Following the Federal Reserve’s widely expected decision to raise interest rates, treasuries closed notably higher during trading on Wednesday.
Bond prices saw modest strength for much of the day before seeing further upside on the heels of the Fed announcement. Subsequently, the yield on the benchmark ten-year note, which moves opposite of its price, fell by 4.1 basis points to 3.061 percent.
The higher close by treasuries came after the Fed announced its decision to raise the target range for the federal funds rate to 2 to 2.25 percent, citing realized and expected labor market conditions and inflation.
The accompany statement said data received since the Fed’s August meeting indicates the labor market has continued to strengthen and that economic activity has been rising at a strong rate.
The central bank also reiterated that average job gains have been strong in recent months and noted annual inflation remains near 2 percent.
Treasuries seemed to benefit from the fact that the Fed’s projections for future rate hikes were largely unchanged from June.
The Fed’s projections for future rate hikes points to one more increase in rates this year and three rate hikes next year.
The outlook for GDP growth in 2018 was upwardly revised to 3.1 percent from 2.8 percent, while the median projection for GDP growth in 2019 inched up to 2.5 percent from 2.4 percent.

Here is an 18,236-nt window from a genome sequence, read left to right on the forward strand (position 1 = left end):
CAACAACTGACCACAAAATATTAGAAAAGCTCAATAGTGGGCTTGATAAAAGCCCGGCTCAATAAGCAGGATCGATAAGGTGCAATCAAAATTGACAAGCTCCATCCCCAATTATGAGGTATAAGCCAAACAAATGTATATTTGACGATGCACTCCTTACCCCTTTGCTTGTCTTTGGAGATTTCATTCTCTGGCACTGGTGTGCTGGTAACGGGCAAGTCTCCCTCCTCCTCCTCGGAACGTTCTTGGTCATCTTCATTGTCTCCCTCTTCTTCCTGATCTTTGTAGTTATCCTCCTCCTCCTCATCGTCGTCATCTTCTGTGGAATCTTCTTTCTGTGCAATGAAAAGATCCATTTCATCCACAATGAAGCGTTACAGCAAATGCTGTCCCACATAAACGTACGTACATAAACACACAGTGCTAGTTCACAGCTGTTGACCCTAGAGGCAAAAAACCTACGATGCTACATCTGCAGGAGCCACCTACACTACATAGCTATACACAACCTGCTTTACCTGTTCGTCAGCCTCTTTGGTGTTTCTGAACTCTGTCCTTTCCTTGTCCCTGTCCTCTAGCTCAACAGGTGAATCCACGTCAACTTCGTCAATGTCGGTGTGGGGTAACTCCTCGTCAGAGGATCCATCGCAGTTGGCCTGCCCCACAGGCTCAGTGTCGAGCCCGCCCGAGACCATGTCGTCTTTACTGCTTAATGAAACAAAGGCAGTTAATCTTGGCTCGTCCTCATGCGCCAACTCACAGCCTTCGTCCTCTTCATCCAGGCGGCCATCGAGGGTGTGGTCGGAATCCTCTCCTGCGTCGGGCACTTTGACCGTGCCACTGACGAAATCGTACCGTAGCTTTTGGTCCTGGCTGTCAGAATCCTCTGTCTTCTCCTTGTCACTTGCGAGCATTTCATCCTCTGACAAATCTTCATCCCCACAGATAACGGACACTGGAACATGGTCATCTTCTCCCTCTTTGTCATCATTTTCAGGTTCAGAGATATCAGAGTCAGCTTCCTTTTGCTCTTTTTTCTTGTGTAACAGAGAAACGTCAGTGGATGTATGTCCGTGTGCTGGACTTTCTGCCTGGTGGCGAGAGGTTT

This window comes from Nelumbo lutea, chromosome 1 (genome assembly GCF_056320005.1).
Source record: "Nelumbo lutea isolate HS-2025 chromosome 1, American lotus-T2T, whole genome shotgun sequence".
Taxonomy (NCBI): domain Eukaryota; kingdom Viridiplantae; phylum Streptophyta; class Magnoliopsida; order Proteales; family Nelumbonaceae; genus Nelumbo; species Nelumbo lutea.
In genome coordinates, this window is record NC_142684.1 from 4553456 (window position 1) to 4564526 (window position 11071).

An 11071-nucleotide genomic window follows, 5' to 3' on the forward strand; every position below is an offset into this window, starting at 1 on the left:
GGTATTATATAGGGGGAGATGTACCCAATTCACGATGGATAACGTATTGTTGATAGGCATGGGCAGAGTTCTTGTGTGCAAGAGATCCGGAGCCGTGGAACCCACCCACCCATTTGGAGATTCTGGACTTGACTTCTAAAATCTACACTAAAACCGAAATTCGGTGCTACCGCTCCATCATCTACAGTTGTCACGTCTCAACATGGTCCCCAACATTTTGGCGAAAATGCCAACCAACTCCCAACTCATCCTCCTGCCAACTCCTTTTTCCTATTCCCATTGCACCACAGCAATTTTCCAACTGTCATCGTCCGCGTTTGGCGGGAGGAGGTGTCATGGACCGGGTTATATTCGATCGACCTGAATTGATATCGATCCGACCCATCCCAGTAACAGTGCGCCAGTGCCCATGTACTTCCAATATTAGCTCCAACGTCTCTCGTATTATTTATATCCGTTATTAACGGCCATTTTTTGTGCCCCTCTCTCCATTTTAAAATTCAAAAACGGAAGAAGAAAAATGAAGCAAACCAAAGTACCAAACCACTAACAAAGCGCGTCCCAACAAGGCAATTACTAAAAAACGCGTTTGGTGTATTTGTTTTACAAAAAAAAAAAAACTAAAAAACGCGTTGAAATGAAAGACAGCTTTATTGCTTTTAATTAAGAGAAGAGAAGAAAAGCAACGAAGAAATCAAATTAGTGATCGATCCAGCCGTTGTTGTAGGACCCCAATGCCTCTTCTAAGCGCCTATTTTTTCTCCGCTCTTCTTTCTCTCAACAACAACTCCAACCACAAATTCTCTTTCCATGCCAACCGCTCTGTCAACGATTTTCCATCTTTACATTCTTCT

“Our view is that the Fed will press ahead with gradual rate hikes for now, but that officials are still underestimating just how quickly the economy is likely to lose momentum next year, as the fiscal boost fades and monetary tightening bites,” said Michael Pearce, Senior U.S. Economist at Capital Economics.
He added, “As economic growth slows below its potential rate around the middle of next year, we expect the Fed to call time on rate hikes and ultimately begin cutting rates by early 2020.”
Trading on Thursday may continue to be impacted by reaction to the Fed announcement along with the release of a slew of U.S. economic data.
Reports on durable goods orders, second quarter GDP, weekly jobless claims, and pending home sales may impact trading on the day.
Bond traders are also likely to keep an eye on the results of the Treasury Department’s auction of $31 billion worth of seven-year notes.